I've written about Prince a lot over the years: Here's the official 3 Minutes, 49 Seconds Prince archive:

Rock Bottom (an examination of his worst album)
Rock Solid (an examination of his best album)
Batman review
12 Written by Prince (a list of songs he wrote for other artists)
Musicology review
3121 review
Lotusflower/MPLSound/Elixer reviews

And here are the write-ups I did on his three films for the Baby, I'm a Star blog:
Purple Rain
Under the Cherry Moon
Grafitti Bridge


Popular posts from this blog

12 by Weezer

Here's the drill: 12 songs to summarize an artist's career, in chronological order (of course). This one features... I decided to take an unconventional route for this 12 by, and pretend Weezer have already released a "greatest hits." Here's what I think that would look like:  1) "Buddy Holly", 2) "Undone - the Sweater Song", 3) "My Name Is Jonas", 4) "The Good Life", 5) "El Scorcho", 6) "Hash Pipe", 7) "Island in the Sun", 8) "Dope Nose", 9) "Keep Fishin'", 10) "Beverly Hills", 11) "We Are All On Drugs", 12) "Pork and Beans".  Here's a different take: 1. " Say It Ain't So"  (from Weezer , 1994)  A little bit heavy, a little bit catchy, quiet-loud dynamics. So basically, it's Pixies lite. The song is interesting lyrically because it's basically nonsense until the "Dear daddy..." bridge, which lets out a t

2022: The Album

Since 2003 I've made a mix of some of my favorite songs of the calendar year. Here's the cover art and track listing for the 2022 edition. 1. BODEGA - "Pillar on the Bridge of You" 2. Harry Styles - "Late Night Talking" 3. Vicious Vicious - "Evolution" 4. Hot Freaks - "Lovely" 5. Carly Rae Jepsen - "The Loneliest Time" 6. Tears for Fears - "End of Night" 7. Spoon - "Wild" 8. Death Cab for Cutie - "Here to Forever" 9. Citrine and GUKKO - "Feel Better" 10. Rhett Miller - "Fascination" 11. Broken Bells - "Fade Away" 12. Leah Marlene - "Flowers" 13. Robbie Williams - "The World and Her Mother" 14. Jimmy Eat World - "Something Loud" (acoustic version) 15. Sloan - "Dream It All Over Again" If you have Amazon Unlimited, you can listen at this link .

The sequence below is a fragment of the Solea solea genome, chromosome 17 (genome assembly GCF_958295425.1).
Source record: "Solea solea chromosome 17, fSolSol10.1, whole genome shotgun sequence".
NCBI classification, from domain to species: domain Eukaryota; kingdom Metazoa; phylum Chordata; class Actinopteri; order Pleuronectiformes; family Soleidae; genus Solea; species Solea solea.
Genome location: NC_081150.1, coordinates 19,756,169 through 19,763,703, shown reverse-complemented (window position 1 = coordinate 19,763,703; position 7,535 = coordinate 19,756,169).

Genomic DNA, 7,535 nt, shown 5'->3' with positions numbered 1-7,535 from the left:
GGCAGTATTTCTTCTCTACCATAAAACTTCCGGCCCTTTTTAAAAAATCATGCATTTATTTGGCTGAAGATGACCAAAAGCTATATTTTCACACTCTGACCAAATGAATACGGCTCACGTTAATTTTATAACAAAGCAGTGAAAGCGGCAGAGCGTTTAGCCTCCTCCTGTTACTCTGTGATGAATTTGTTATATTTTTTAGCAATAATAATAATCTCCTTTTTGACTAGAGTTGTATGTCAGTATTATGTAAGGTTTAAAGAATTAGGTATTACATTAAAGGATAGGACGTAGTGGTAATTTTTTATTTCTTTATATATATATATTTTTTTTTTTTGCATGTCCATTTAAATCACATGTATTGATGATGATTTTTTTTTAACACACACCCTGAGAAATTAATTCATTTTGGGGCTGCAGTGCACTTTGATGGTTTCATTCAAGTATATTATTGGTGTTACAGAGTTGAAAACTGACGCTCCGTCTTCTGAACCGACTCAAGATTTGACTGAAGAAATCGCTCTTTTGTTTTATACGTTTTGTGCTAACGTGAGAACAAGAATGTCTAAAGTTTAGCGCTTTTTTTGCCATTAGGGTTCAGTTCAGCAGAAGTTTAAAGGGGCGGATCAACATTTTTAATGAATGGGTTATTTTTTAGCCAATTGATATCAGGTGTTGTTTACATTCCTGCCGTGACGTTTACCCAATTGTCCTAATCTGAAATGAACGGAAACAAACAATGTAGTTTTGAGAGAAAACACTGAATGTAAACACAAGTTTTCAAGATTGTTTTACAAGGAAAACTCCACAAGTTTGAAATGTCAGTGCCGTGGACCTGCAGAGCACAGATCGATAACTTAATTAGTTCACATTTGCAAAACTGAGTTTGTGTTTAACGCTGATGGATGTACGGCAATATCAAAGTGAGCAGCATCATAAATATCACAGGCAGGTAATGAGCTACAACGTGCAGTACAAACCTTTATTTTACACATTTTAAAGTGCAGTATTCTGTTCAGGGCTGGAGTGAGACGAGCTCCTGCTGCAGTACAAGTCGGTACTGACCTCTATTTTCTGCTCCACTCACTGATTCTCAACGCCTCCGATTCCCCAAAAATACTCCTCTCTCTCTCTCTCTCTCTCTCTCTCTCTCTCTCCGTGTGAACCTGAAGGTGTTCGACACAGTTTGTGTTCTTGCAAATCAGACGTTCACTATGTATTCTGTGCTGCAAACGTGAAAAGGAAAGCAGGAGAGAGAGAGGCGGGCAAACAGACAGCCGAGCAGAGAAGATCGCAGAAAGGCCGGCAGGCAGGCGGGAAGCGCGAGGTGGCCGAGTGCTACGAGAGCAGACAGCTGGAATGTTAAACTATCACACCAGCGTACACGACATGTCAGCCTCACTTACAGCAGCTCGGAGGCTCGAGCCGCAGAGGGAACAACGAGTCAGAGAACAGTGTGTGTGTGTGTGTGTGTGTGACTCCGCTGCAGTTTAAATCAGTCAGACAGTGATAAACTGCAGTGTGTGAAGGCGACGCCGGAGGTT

12 by Matthew Sweet (2002 - 2021)

Sometimes a huge part of an artist's career has not been summarized. Case in point... Matthew Sweet has a couple of compliations out there, but neither of them cover the past couple of decades, a span that has seen him release 8 albums of original material and 3 albums of covers.  I followed Sweet's career religiously early on, with my ardor gradually diminishing after the magnificant one-two punch of In Reverse (1999) and The Thorns (2003) That's not to say he hasn't produced some great work since then, it's just that it requires bit of effort to pick out the gems. Here's my college try: (Two of these albums are not available on streaming servies, so here's a slightly modified version of the playlist on YouTube .) 1. "I Can't Remember" ( The Thorns , 2003) The Thorns was a rootsy, close-harmony early-aughts version of Crosby, Stills, and Nash, featuring Shawn Mullins (of "Lullaby" fame) and Pete Droge (of "If You Don't Lov